- Individuals with Medicare or a qualified health insurance could opt out and receive a 100% rate reduction on certain portions of PIP, depending on their individual circumstances. The “Qualified health coverage” — which may include an employer-sponsored group health plan cannot exclude or limit coverage for injuries related to motor vehicle accidents, and has an annual deductible of $6,000 or less per individual. . Medicare (Parts A and B) coverage also meets this definition.
There are other changes that impact rates:
- Non-driving factors can’t be used to set insurance rates for personal auto policies. Factors include postal zone, credit scores, home ownership, education level and occupation.
- Minimum liability coverage limits will be increased from $20,000 per person and $40,000 per accident to $50,000/$100,000. The policy will default to $250,000/$500,000 (or $510,000 for commercial auto policies) if the policyholder does not make a choice.
- Policyholders will be given the option to select their PIP coverage at each renewal; selection forms will be sent at each renewal.
- Tort damages will be recoverable for excess allowable expenses and work loss. And, the “Mini-Tort” damage cap will increase from $1,000 to $3,000 for accidents occurring after July 1, 2020.
- The order of determining who will pay for a no-fault claim – called the “order of priority” – has changed in some cases involving:
- Relatives who do not reside in the household of the named insured unless they are away at school. These relatives (such as your children) would need to have their own insurance policy, even if they are driving a car you own.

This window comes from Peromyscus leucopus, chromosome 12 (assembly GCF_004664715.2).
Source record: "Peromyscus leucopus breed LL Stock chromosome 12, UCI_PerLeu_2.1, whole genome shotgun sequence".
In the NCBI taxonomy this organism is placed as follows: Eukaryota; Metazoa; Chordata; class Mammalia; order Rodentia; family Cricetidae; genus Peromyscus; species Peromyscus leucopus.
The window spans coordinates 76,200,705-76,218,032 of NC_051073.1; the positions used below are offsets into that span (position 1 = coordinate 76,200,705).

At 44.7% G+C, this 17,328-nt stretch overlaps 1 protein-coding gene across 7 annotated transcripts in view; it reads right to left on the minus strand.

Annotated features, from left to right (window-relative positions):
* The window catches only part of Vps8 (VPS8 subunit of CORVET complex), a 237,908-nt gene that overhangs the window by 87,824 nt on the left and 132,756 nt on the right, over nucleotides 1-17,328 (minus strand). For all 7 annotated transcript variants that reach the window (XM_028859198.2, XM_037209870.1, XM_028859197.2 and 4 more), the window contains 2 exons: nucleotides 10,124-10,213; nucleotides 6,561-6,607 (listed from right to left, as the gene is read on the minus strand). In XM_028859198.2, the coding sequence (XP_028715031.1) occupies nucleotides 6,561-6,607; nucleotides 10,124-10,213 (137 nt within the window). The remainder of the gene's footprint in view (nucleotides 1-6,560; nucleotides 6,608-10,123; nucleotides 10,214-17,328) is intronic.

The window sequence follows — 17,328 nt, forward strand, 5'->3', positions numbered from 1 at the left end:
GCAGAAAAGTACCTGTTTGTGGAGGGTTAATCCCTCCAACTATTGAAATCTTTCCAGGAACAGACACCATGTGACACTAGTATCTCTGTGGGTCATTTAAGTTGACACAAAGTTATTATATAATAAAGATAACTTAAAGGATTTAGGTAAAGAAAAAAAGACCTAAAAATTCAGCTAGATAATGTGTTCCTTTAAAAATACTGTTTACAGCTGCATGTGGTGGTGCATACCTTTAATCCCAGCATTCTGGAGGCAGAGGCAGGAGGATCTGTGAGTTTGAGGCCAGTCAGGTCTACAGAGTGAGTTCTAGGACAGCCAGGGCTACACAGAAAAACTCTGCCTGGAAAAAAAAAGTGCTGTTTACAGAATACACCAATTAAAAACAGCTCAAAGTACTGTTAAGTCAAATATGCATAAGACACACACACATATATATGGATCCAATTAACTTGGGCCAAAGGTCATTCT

- Non-relatives who reside in the household, even if they are listed drivers. They would need to have their own insurance policy.
In addition the Michigan Catastrophic Claims Association (MCCA) vehicle assessment fees are changing. Last year, the MCCA increased its fees to $220 per vehicle. For the period beginning July 2, 2020 through June 30, 2021, that fee will now be decreased to $100. The fee will only be charged to people who opt to continue unlimited personal injury protection, or PIP. Those choosing the new Opt out option will not pay the MCCA charge.
WHAT IS THE IMPACT TO BODILY INJURY (BI)?
BI pays for injuries to others in a car accident in which you are at fault. Your BI coverage limit must meet the new state required minimum of $50,000 per person and $100,000 per accident. It is very important that you consider the impact of inheriting significantly increased financial exposure from bodily injury damages as a result of PIP reform. Those motorist choosing lower PIP benefits will now be able to sue the "at fault" driver for their injuries, for wage loss, pain and suffering and dependent care. The $250,000/$500,000 coverage limit is the new default minimum limit if you don't take action, $50,000/$100,000 is the minimum bodily injury (BI) allowed (you must choose this limit) . Considering these changes, we strongly suggest that you elect higher BI limits, and/or add a personal umbrella policy to better protect your family's assets and future earnings.
The team at the Sheila Hughes Insurance agency is here, stop in, call, email or text us with any questions or just to begin the conversation about NO Fault reform. 248- 478-3100